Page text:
The Minnesota State Fair can be noisy, noisome, crowded, overheated, overfed fun.
The fair can be a lot. The fair can be too much.
Some people struggle to process the fair's deep-fried sensory overload. This year, the Minnesota State Fair itself hopes to help.
Jillian Nelson prepped for a day at the fair like a mountaineer summiting a peak with hostile terrain but spectacular views.
"As an autistic adult," she said, "I would watch the weather and I would purposefully go on a day it was going to be raining. I would go early in the morning and as soon as it started to get even an inkling of crowded, I was out of there."
She pored over fairground maps, planned her routes and set out on each day's adventure with supportive friends and a backpack full of tools. Noise-canceling headphones, fidget toys, a cooling cloth, her favorite water bottle filled with water from home.
"It meant that my fair trips were very, very dictated by other people's habits and other people's choices," said Nelson, community resource and policy advocate for the Autism Society of Minnesota. "Sometimes it meant I got to see all the things I wanted and taste all the things I wanted. Sometimes it meant that I had to pull the parachute cord and jump out of the plane earlier than I was ready for."
Every year, fair organizers work to make the 12-day celebration more accessible. It wouldn't be a Great Minnesota Get-Together without all of us.
This year, on a Monday morning while the air is cool and the crowds are sparse, the flashing lights of the Mighty Midway will dim. The music will hush. The carnival barkers will mute their microphones.
Aug. 28 will be the fair's first sensory-friendly morning. For a few hours, the Midway and Kidway will reduce the noise and commotion as much as possible to give kids and adults with sensory processing differences a chance to ride the rides and play the games in peace.
"We're known as the Great Minnesota Get-Together and so it's important that everyone feels welcome and is able to enjoy a full day at the fair," said fair marketing director Christine Noonan.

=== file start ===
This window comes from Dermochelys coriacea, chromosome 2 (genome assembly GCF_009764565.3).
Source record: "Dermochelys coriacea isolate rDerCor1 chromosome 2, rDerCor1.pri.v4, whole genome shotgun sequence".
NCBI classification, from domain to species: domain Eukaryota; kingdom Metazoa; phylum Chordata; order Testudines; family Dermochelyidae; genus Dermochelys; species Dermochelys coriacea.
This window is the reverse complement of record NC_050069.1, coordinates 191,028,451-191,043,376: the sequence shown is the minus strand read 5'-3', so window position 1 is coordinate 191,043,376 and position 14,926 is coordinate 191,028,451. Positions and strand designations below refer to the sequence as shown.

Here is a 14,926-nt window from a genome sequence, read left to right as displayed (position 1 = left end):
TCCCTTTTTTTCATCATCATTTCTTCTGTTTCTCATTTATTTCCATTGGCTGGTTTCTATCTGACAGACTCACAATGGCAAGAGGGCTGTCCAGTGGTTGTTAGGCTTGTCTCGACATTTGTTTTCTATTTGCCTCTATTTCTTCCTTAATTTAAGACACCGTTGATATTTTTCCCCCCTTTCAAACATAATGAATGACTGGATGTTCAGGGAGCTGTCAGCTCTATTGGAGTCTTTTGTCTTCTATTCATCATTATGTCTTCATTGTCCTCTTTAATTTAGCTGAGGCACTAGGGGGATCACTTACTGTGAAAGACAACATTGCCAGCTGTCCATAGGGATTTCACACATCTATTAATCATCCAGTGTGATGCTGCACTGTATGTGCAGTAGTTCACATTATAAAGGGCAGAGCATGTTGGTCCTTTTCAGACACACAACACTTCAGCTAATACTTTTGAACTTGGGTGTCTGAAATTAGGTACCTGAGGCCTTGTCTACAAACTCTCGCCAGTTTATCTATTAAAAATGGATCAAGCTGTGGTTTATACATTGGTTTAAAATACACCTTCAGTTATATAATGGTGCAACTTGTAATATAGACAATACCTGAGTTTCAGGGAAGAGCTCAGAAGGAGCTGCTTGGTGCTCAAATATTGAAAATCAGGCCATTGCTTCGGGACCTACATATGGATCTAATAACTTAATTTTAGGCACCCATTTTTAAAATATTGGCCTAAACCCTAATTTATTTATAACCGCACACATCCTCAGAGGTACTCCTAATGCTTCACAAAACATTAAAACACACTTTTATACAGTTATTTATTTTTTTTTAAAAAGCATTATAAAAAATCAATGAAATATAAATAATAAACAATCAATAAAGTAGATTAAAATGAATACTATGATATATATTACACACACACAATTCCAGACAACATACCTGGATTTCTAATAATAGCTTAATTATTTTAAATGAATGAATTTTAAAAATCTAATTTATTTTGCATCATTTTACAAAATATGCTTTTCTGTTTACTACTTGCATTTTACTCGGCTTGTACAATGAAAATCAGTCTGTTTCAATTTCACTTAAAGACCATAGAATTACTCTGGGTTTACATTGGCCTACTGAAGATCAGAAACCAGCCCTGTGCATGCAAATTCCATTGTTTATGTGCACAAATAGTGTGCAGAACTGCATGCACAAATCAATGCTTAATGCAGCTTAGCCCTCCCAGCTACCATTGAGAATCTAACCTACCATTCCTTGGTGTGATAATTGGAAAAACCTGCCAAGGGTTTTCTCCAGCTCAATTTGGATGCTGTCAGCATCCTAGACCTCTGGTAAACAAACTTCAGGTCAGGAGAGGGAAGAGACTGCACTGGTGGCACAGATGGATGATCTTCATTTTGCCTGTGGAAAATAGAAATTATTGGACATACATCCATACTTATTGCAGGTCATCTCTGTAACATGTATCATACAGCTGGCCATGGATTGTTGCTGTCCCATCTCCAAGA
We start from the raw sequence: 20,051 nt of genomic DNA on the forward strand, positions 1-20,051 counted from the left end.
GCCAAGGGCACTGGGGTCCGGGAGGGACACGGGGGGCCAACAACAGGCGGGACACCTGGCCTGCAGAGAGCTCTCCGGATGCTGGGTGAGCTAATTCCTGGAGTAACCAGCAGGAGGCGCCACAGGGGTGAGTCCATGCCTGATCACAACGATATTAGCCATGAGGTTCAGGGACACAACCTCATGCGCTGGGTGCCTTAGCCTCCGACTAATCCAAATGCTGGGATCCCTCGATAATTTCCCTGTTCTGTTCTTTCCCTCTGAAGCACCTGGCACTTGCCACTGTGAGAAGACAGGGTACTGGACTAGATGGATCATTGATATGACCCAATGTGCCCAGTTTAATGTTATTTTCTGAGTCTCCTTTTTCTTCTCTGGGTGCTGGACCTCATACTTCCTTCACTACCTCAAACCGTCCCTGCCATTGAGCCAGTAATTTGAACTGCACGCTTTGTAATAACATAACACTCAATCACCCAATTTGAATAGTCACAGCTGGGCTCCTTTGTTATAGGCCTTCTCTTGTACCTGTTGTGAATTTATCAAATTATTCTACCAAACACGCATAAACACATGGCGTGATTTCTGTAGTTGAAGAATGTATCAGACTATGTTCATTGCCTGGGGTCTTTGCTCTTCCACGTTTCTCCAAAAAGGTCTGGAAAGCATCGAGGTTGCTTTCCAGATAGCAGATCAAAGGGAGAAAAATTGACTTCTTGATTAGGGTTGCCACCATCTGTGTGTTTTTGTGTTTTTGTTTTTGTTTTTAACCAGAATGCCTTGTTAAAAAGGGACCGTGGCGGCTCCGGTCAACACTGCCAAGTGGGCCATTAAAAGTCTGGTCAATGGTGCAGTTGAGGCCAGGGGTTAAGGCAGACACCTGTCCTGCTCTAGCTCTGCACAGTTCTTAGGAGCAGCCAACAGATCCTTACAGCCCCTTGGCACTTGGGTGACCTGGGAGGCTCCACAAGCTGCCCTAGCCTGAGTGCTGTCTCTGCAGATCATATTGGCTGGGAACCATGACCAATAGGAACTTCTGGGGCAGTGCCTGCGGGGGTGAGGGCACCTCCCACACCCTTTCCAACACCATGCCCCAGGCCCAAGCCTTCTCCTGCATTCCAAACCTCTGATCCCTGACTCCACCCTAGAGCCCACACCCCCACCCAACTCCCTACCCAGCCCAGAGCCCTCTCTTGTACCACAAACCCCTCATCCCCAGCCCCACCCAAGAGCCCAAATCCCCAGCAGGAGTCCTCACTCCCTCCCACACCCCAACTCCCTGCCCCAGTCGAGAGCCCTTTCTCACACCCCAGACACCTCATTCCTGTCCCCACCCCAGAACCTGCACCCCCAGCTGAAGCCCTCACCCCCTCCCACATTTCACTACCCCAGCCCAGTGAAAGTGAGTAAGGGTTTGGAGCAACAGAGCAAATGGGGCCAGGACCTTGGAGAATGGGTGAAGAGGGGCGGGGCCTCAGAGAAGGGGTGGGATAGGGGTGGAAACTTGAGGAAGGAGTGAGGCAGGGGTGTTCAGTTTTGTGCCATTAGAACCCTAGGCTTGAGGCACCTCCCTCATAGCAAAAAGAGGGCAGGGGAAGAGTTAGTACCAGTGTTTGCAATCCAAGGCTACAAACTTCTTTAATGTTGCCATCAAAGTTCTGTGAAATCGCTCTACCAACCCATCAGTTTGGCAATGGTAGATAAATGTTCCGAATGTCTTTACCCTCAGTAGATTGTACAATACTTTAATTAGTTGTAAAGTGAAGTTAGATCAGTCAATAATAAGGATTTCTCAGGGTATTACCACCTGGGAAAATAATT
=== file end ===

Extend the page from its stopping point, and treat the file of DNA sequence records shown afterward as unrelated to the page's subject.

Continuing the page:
The Fraser Sensory Building on Cosgrove Street, just across from the education building, is an oasis of air-conditioned calm, where any visitor who's feeling overwhelmed can relax until they're ready to head back out.
It's a kindness in a world that isn't always kind to people with disabilities or differences.
"When you create sensory-friendly spaces, it's kind of like the Field of Dreams," Nelson said. If you build them, families will come — not just for the fun, but for the relief of knowing that the people around them will understand, and won't judge, if a child has a meltdown in the middle of the Mighty Midway.
Bit by bit, the fair is working to make the fairgrounds more accessible. For the first time this year, there will be an accessible restroom trailer, equipped with adult changing tables and a ceiling hoist to help visitors in and out of wheelchairs and mobility scooters. There will be sign language interpreters everywhere from the bandstand to the History-On-A-Stick shows to the llama costume contests, along with caption screens and audio descriptions.
Having sensory-friendly spaces to take a break is great, Nelson says. But you don't buy a ticket to the fair to take a break. You buy a ticket so you can dig into a cheese curd taco and cheer the llama costume contest. A few accommodations and a little kindness make that possible.
"I know 'Minnesota Nice' gets a bad rap as just passive-aggressive," Nelson said. "Under the heart of it, there really is a Minnesota Nice. The Midwest has this amazing and welcoming culture. We can extend that to our neighbors with disabilities and differences."
Sensory-friendly morning at the Minnesota State Fair will be Monday, Aug. 28, from 9-11 a.m. at the Kidway and from 10 a.m. to noon at the Mighty Midway. For more information, visit the fair's website at mnstatefair.org.